climber
May 10, 2008 - 08:49pm PT
You guys will soil if you haven't seen this. Speaking of Jerry and Wolfie. This list needs updating. One error of note, it is Gill's The Thimble, not Timble.

http://www.planetfear.com/article_detail.asp?a_id=324
G_Gnome

Trad climber
In the mountains... somewhere...
May 10, 2008 - 11:19pm PT
You know you guys are insane don't you? I mean, I always knew Roy was pretty far gone, but Bob had proven himself to be so far over the edge as to rival even Wes for wacko ideas. You guys really should just drop this thread. Isn't it obvious that no one cares? Only a few of us old fvcks are even reading this anymore and we all know we are lost souls too. This stuff will go down how it goes down and there is nothing anyone can or will do about it until it is way too late. Move on, there is nothing left to see here.
Tarbuster

climber
right here, right now
May 11, 2008 - 12:19am PT
Although I know that post was somewhat (only somewhat) tongue-in-cheek,
One wonders how much truth there is in that Jan.


In the original post, Ron wrote these three things:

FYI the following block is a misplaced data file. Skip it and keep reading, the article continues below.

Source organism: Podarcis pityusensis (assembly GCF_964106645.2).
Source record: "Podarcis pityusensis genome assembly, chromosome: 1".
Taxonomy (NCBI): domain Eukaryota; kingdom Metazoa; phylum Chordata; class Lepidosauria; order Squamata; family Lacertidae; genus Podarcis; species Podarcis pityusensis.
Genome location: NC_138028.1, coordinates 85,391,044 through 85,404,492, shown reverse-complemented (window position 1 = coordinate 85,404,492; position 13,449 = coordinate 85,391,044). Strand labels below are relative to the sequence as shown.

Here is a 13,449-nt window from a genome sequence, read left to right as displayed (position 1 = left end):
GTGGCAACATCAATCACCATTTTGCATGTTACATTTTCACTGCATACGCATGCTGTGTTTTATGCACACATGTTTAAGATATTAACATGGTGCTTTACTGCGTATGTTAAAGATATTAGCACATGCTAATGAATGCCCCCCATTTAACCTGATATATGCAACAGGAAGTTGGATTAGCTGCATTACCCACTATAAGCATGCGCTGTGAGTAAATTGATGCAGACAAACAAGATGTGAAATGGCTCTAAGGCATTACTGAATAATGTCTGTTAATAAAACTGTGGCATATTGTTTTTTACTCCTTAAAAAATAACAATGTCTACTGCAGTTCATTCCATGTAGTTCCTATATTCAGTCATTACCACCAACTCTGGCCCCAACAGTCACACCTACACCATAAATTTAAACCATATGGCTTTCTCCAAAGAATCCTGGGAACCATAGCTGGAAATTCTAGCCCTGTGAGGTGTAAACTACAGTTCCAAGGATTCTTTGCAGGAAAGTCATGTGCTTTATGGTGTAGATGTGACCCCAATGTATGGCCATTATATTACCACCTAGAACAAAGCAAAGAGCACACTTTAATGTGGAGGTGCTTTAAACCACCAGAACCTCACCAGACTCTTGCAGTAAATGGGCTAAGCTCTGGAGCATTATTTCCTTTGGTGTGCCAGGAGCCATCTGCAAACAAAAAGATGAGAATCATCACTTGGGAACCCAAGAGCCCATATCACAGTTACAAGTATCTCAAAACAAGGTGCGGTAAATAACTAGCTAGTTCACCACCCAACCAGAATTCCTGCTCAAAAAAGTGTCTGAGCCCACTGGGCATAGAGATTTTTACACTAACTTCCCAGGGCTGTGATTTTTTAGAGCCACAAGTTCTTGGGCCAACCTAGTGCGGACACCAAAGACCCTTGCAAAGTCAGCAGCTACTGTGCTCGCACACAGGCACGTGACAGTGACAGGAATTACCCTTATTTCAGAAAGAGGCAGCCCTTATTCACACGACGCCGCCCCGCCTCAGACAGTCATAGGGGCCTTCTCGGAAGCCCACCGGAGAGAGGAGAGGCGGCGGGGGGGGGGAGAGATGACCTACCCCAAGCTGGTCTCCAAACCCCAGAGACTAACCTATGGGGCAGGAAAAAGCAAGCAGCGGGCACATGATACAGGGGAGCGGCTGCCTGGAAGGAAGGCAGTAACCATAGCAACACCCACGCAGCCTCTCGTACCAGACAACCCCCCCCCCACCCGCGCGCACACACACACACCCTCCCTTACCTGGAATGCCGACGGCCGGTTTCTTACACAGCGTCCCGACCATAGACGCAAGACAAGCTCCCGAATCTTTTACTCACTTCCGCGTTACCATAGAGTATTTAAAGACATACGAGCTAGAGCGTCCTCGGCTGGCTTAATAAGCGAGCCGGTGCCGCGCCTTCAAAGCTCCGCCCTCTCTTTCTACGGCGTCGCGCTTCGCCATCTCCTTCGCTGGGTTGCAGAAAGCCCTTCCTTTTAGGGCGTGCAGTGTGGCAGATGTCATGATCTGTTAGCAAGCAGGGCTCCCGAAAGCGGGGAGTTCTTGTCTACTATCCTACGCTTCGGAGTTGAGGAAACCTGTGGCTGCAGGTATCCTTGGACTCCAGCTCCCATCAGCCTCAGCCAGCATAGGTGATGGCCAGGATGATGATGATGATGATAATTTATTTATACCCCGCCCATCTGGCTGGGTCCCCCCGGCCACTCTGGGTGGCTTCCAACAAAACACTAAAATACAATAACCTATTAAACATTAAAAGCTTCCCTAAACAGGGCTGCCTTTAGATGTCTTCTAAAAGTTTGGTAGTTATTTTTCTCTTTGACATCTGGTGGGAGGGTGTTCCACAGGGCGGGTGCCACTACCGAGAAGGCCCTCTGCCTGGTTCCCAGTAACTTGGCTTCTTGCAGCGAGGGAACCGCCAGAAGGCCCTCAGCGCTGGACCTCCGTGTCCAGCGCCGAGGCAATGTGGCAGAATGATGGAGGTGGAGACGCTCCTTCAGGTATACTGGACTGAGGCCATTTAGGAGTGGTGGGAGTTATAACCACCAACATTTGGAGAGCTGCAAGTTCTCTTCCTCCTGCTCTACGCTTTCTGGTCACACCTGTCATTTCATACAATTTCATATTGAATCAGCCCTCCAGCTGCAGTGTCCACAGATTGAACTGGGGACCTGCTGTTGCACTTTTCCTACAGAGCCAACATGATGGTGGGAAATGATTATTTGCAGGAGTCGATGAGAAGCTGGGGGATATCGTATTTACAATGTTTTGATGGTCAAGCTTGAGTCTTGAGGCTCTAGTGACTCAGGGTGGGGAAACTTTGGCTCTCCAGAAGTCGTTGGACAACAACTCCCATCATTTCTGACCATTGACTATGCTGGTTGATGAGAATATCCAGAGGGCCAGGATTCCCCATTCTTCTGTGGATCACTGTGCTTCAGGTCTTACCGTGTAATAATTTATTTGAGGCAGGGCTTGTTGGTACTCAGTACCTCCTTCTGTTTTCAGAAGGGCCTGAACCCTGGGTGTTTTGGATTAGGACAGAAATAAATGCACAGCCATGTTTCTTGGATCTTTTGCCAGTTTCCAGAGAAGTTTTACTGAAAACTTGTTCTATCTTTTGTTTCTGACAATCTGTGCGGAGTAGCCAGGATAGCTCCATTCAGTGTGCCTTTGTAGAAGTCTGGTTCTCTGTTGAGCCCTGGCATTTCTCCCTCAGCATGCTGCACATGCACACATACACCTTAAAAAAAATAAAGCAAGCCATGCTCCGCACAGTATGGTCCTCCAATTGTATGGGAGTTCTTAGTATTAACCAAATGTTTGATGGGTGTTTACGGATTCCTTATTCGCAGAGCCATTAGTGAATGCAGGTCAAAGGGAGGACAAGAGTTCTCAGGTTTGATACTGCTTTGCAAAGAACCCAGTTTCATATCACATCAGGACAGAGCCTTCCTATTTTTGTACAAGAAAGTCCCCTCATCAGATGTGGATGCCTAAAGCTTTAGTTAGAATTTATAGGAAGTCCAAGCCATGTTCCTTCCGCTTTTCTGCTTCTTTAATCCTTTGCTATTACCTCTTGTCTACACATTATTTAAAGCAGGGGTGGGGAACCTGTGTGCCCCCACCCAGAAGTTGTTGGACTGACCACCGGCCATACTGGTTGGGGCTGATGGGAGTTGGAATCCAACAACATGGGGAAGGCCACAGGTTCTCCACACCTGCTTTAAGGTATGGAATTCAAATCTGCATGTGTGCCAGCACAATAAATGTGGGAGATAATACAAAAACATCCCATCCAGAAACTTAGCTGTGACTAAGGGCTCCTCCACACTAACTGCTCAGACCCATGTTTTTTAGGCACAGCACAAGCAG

"It is becoming a more crowded world. We are going to have to reach an accommodation or see it all lost."

"My feeling is that the trads undermine their own high point by so demonizing those who have a different view."

"So my question is this;
is the "trad only" school of thought noble or merely selfish?"



As far as this thread goes, I'm not sure I'm seeing any grand impetus to reach an accommodation. Which is fine, as it was merely put up for discussion.

Regarding the second and third quotes; this is the type of stuff that raised Bob's hackles in the last few posts: exemplified by this whole thing about California climber style arrogance and the similarities that behavior has to some of the trad community and their opinions and actions toward rap bolters.